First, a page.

It is a weird, amazing, thrilling and depressive feeling to encounter the office towers that the architect Paul Rudolph [1918-1997] has constructed in Jakarta and in Surabaya. Weird, amazing and thrilling, because one can see a glimpse of an architectural future where tropicalist thinking meets megastructural modernity; depressive because they seem to be largely neglected by today’s architectural debate on sustainable structures. An introduction and a tale of two towers.
Wisma Dharmala [completed in 1997] in Surabaya and the Intiland Tower [finished in 1986 and formerly knows as Wisma Dharmala Sakti office tower] in Jakarta are both owned by Intiland, one of Indonesia’s leading real-estate developers. In “Towards Indonesia Sustainable Future through Sustainable Building and Construction” (pdf alert!) the Jakarta building is poignantly analyzed “as the antithesis to the anonymous air-conditioned box constructed all around the world.” Further on, following analysis of the Intiland Tower is being made:
One of Paul Rudolph’s building, Wisma Dharmala has been considered as one of the best sustainable building in Jakarta, Indonesia. In addition, the government cited it to be an example of how other buildings should be design to preserve local environment. Its highly complex geometrical pieces was designed to meet more than just the esthetic merit, but also to gain a better natural air flow and lighting in order to greatly reduce the need for air conditioner and artificial lightings. Rudolph said, “Indonesian traditional architecture offers a wide variety of solution to the problem of a hot and humid climate. The unifying element in this rich diversity is the roof (Rudolph, 2009). […] The passage of air was achieved by raising structures above the ground, breezeways, venture openings in walls and roofs, controlled windows openings, manipulation of shade, shadow and light modulated in breathtaking array of roofs.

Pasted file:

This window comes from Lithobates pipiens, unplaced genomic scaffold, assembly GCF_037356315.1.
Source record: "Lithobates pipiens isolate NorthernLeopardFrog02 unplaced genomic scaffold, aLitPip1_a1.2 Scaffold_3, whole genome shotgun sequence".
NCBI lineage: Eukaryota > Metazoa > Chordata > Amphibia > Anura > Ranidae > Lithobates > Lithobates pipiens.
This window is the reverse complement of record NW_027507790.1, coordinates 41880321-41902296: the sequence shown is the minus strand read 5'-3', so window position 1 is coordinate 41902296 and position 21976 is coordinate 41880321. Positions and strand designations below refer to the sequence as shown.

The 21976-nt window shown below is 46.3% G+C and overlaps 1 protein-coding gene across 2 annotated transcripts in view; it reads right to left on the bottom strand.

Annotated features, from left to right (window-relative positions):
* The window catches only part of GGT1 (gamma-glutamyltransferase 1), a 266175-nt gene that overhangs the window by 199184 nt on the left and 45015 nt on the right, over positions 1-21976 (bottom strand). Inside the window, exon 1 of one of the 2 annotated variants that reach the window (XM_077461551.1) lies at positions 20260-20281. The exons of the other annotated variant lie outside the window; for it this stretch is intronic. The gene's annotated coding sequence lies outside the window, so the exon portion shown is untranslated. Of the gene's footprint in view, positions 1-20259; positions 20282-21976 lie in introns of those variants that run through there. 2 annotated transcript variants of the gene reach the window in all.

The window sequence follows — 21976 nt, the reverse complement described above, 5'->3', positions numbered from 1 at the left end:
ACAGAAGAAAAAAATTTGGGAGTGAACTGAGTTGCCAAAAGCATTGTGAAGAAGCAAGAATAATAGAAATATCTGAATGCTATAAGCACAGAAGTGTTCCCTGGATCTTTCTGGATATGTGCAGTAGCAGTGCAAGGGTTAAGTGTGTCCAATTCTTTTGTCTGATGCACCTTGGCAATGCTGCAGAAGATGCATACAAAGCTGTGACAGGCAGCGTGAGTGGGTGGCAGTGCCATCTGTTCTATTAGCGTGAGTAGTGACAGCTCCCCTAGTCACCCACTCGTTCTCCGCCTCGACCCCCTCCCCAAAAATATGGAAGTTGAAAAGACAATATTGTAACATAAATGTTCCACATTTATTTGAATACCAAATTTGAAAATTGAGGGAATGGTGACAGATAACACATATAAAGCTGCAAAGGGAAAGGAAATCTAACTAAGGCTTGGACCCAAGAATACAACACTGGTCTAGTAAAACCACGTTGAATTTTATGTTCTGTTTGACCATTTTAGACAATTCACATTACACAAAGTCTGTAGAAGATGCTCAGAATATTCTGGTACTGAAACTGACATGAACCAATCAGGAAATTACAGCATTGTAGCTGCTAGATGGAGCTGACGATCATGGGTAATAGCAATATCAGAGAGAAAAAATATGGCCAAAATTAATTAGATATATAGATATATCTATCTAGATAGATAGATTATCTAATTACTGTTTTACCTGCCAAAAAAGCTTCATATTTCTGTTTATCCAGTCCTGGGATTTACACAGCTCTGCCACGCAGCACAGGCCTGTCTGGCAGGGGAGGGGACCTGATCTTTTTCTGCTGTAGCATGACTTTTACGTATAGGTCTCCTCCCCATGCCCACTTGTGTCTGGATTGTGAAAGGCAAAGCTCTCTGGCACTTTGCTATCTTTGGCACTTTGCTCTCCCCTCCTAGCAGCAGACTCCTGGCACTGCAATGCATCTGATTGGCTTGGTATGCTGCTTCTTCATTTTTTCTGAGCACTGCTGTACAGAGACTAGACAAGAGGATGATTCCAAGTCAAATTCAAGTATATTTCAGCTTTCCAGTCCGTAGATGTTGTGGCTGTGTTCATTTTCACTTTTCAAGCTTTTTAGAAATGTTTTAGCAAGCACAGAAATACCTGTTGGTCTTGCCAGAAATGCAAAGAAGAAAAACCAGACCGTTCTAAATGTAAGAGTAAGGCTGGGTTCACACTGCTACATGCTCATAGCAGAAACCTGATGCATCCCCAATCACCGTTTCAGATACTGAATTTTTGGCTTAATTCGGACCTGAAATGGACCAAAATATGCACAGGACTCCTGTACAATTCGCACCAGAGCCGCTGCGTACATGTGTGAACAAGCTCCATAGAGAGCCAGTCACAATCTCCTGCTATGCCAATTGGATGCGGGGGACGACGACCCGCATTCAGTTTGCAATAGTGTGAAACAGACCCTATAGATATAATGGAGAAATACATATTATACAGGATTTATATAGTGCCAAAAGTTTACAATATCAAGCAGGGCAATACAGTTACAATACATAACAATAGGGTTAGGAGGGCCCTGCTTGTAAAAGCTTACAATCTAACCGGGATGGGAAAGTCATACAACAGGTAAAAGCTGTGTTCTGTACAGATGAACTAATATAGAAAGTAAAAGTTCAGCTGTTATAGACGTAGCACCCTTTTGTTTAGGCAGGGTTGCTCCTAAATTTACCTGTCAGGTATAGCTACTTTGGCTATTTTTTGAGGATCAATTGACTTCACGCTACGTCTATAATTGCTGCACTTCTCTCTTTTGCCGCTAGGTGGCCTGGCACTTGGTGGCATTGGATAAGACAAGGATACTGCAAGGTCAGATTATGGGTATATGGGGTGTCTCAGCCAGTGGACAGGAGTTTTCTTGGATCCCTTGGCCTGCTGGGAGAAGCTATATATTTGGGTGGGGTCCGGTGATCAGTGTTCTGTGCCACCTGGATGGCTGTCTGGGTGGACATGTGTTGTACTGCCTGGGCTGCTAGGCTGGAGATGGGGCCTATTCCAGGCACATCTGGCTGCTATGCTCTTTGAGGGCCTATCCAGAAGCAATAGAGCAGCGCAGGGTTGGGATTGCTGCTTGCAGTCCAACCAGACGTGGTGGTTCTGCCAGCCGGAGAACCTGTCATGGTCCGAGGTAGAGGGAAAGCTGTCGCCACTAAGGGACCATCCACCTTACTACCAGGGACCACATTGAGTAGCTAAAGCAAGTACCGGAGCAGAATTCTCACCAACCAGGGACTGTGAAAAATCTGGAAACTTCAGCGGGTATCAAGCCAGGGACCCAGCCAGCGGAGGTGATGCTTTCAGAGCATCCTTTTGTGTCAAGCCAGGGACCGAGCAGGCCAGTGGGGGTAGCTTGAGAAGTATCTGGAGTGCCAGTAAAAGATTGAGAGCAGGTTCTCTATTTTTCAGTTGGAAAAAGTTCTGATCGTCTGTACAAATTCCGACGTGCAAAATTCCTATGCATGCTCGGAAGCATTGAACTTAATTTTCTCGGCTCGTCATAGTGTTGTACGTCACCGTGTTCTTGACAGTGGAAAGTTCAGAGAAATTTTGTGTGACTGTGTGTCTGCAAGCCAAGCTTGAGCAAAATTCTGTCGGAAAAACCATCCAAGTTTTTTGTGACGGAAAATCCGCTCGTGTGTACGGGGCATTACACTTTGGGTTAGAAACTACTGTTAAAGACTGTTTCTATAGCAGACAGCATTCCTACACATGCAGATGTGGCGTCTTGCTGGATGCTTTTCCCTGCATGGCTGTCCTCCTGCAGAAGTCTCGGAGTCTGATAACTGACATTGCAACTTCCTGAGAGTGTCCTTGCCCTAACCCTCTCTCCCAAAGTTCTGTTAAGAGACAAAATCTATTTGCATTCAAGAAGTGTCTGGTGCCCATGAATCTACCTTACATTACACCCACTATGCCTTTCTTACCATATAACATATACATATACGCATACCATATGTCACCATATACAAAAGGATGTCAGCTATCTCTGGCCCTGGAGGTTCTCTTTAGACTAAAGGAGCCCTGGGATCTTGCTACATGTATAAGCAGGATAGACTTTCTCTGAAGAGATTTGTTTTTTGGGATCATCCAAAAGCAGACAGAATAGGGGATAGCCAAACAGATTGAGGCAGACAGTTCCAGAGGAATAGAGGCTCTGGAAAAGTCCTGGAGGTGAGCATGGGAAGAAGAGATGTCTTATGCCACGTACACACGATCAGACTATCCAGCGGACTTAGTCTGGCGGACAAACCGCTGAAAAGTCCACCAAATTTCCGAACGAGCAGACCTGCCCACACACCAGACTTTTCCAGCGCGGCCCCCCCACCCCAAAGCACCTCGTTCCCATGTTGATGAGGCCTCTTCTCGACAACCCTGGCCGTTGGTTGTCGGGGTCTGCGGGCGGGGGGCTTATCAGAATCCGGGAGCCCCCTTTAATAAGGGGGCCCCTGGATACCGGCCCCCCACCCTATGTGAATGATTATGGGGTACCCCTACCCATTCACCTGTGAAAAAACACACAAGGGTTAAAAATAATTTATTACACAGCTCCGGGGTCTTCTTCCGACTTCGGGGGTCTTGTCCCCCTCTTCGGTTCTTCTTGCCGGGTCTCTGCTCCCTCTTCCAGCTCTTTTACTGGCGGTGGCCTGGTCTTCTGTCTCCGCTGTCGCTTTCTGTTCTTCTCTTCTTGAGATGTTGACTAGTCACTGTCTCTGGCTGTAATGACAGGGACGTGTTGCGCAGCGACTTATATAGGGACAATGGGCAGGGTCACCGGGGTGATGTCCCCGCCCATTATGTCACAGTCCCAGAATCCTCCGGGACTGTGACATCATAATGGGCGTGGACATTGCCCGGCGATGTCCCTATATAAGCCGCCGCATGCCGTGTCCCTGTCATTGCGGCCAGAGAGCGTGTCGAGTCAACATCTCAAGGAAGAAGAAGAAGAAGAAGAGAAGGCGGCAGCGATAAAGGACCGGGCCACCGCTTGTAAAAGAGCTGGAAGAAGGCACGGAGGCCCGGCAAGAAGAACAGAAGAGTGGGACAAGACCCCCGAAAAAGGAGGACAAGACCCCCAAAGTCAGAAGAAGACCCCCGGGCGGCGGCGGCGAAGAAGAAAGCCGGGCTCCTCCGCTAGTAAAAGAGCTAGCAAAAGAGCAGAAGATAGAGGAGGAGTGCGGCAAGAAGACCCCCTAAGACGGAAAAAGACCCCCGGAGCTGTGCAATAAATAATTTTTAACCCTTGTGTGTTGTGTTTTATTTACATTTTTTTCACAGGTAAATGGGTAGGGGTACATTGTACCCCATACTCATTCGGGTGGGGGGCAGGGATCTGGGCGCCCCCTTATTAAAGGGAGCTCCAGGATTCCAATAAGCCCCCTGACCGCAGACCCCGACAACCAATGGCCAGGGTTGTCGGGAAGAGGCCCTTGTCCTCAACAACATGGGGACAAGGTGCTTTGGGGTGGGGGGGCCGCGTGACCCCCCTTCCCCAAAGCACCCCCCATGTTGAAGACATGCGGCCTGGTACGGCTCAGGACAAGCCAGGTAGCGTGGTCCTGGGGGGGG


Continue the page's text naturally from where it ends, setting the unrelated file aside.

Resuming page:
Both buildings in Jakarta and Surabaya “bear the slogan “Health of the Future,” a catchphrase that was conceived by Paul Rudolph to represent a building that cares for the physical as well as the mental health of its occupants” [source: Dharmala Neighbors Say “Back At You!”]. Another text worth reading is “The Architect as Urbanist” by architectural historian Robert Bruegmann. He writes about the Intiland Tower in Jakarta as “a First World monument grafted onto the building stock of a Third World city” and continues:
A final building in Southeast Asia, the Dharmala Headquarters, in Jakarta, in many ways brings into sharp focus a number of longstanding issues in the work of Paul Rudolph. […] The complex contains some of the same elements seen in his other buildings in Southeast Asia, indeed in almost every large Rudolph complex since the 1960s, but the elements are all more elaborated. […] Because the Dharmala Building pushes so far along a number of paths Rudolph had been exploring since the ’60s, it raised interesting questions. One concerns the obvious objection that forms like thatched roofs, appropriate in small-scale frame architecture, are hardly appropriate for an air-conditioned high-rise office. Rudolph would counter by saying that the form of Indonesian roofs only served as a point of departure.
It’s high time to rethink and re-explore the work of Paul Rudolph.
Intiland Tower | Jakarta
Intiland Tower | Surabaya
Pictures by movingcities.org